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On top of this, the supporting cast, starting with Edward Everett Horton and Alice Brady, and then escalating to Eric Blore and Erik Rhodes, bring a huge amount of subsidiary entertainment. The Erics are fascinating. Blore varied his schtick very little over his career, but he didn’t need to. He was perfection. And Rhodes’ performance as Tonetti the professional co-respondent raises the fatuous to the sublime. (Always note at this point that his performance got the film banned in Mussolini’s Italy.)

“I wonder if he’s wearing co-respondent shoes,” said Mary. It turns out that these are brogues in two colours. But we didn’t get a clear shot of his feet. After all, he’s not Fred.

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And then the Continental started, and never seemed to end. I’m sure this number isn’t the actual longest musical interlude in screen history, but it seems to set out to create the impression that it is. Mary and Fiona kept asking me if it was nearly over. “Not until they get to the Russian montage part,” I said.

“Are they going to chuck a baby down those steps?” asked Mary.

The Continental continued. It may be that it is continuing still, that, like Philip K Dick’s Roman Empire, it never ended.

“It was a different age, I suppose,” mused Mary.

“It was by the time they’d finished doing the Continental,” I said.

But somehow the story resumed, and was wrapped up in a clever way, and then Fred and Ginger danced off to a reprise of — the Continental.

“SHE’S wearing co-respondent shoes!” declared Mary. And she was.

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Open Airing

Posted in FILM with tags , , , , , , , on June 9, 2014 by dcairns

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TOP HAT, screened outdoors in Edinburgh’s Grassmarket as part of a day of dance-themed screenings, a preliminary to Edinburgh International Film Festival.

The vid-screen held up pretty well in the bright sunshine, and the audience held up pretty well in the rain — we had both. I don’t THINK I’ve watched a movie outside in the rain since a programme of Laurel & Hardy shorts at the Ross Bandstand in Princes Street Gardens when I was probably nineteen. One thing about that experience that sticks in my mind was that L&H hadn’t been on TV for years at that point — a copyright dispute? — and so it had the effect of an astonishing rediscovery — not of the comedians, who were ingrained upon my memory, but of the sensation of laughing until one was in physical distress.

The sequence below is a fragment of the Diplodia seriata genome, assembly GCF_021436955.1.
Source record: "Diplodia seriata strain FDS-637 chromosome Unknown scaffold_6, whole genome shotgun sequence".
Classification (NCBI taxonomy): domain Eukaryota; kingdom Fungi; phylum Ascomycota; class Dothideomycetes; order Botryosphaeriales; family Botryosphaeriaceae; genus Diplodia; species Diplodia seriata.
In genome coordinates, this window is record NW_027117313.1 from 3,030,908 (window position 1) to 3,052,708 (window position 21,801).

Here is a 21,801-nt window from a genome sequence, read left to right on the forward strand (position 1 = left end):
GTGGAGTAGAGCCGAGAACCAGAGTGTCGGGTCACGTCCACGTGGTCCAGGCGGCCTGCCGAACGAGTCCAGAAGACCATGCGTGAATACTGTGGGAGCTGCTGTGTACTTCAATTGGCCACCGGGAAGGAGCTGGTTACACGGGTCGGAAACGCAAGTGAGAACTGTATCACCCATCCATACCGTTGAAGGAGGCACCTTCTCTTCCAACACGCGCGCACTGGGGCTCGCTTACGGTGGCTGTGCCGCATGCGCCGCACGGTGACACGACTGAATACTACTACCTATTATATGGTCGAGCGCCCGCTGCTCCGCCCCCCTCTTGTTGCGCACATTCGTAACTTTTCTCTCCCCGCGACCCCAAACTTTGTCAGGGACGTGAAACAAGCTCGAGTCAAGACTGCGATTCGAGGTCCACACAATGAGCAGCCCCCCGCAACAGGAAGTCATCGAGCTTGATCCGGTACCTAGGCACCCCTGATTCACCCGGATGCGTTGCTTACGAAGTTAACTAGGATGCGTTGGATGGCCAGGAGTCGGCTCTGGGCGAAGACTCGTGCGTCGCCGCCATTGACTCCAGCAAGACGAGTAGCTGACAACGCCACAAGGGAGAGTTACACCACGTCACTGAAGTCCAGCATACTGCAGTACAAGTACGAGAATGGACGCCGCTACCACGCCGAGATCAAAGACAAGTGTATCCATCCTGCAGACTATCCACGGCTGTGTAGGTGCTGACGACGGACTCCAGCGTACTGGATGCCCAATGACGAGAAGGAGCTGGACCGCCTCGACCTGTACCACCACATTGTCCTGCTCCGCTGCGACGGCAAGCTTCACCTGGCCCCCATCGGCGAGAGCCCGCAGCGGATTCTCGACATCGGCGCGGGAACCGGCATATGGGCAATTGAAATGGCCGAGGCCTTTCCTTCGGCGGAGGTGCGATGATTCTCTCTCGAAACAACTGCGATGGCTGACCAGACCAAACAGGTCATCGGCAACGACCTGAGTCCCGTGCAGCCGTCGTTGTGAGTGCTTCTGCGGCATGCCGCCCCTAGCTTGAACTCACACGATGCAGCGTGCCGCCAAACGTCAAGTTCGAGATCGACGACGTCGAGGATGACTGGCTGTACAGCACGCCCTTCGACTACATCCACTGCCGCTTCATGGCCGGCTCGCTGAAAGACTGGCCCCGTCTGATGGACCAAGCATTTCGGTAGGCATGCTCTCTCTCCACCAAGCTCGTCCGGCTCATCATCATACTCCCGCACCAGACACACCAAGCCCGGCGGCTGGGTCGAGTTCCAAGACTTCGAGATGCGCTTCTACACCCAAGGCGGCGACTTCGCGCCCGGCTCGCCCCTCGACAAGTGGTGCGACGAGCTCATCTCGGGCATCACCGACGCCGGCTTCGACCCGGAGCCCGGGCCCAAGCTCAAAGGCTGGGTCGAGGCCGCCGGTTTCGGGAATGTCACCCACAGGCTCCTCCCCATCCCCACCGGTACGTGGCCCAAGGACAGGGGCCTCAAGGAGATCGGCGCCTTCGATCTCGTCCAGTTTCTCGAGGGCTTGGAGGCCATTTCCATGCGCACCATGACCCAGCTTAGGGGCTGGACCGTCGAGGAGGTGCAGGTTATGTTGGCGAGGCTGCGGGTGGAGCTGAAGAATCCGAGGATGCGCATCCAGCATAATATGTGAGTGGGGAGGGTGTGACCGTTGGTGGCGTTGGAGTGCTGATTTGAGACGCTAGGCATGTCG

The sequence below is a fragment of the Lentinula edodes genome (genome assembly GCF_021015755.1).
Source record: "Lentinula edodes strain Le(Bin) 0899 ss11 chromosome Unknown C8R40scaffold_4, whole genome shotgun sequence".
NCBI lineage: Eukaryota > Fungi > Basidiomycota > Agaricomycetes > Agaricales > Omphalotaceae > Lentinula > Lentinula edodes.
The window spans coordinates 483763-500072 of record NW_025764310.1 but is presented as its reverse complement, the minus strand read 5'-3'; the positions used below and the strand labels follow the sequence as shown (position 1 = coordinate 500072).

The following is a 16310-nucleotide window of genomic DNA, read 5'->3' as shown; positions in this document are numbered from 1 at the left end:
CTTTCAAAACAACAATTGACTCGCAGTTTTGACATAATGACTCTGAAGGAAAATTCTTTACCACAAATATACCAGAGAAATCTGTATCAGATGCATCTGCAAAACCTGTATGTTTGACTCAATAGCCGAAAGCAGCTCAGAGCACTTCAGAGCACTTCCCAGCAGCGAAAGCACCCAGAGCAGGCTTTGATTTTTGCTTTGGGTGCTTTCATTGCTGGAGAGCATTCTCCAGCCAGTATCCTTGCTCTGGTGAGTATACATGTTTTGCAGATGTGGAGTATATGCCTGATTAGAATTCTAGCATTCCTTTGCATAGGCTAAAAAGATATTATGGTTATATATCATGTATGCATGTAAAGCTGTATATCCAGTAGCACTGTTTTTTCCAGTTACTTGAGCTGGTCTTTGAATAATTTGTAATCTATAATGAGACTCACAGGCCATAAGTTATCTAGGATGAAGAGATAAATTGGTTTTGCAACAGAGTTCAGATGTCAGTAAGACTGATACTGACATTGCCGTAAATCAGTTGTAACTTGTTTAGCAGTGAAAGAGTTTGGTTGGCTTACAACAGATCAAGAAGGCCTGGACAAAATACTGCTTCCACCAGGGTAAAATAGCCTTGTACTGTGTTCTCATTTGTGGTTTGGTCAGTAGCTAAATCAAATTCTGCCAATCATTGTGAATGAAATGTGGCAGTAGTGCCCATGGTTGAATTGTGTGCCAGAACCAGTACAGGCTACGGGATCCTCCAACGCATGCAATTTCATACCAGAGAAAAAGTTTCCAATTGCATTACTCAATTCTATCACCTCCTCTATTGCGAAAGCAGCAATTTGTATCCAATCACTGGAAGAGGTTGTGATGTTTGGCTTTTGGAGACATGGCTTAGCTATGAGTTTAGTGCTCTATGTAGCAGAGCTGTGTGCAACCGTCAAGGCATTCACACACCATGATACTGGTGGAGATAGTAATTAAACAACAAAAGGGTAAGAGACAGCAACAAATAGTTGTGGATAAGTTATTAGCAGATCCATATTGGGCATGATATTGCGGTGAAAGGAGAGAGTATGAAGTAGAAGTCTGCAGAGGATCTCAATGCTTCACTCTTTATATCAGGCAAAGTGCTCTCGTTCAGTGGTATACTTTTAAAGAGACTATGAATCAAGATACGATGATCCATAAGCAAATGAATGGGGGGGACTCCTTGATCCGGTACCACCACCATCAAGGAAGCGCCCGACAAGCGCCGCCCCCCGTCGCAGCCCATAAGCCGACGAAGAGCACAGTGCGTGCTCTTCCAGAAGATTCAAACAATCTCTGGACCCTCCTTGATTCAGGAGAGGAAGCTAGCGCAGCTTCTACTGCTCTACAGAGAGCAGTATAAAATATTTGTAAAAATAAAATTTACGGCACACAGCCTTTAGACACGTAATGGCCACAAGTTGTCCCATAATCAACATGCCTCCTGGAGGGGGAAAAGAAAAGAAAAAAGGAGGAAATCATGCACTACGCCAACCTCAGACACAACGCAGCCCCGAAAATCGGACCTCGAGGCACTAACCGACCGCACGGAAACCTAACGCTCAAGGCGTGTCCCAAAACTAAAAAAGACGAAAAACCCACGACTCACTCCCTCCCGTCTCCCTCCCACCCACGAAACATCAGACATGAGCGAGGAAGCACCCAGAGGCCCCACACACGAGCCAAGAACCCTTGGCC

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TOP HAT seemed well-suited to this rather unconventional environment. It wasn’t remotely like a cinema — people drifted in and out (it was free), chatted away, and kids danced in front of the screen. The last item I approve of — I have fond memories of kids doing this at CORALINE, jigging about with the flying terriers in the end credits sequence. (Fiona and I joined them and experienced what 3D is like when you’re inside it. Recommended.) Not every film would be improved by kids dancing about. LET US PREY, the horror film Fiona & I had a hand in, will screen later in the Fest and I don’t think cavorting bairns would really suit that one. But anything less explicit that DAWN OF THE DEAD would probably be OK.

TOP HAT is delightful, of course — it has precisely one clever plot twist (just like THE GAY DIVORCEE) and otherwise milks a single corny situation for its entire runtime (just like THE GAY DIVORCEE) and is none the worse for it. By some quirk of the video presentation, I was unable to see the loose feathers detaching from Ginger’s gown during the Cheek to Cheek routine, but that meant I became all the more aware of how beautifully the dress moves.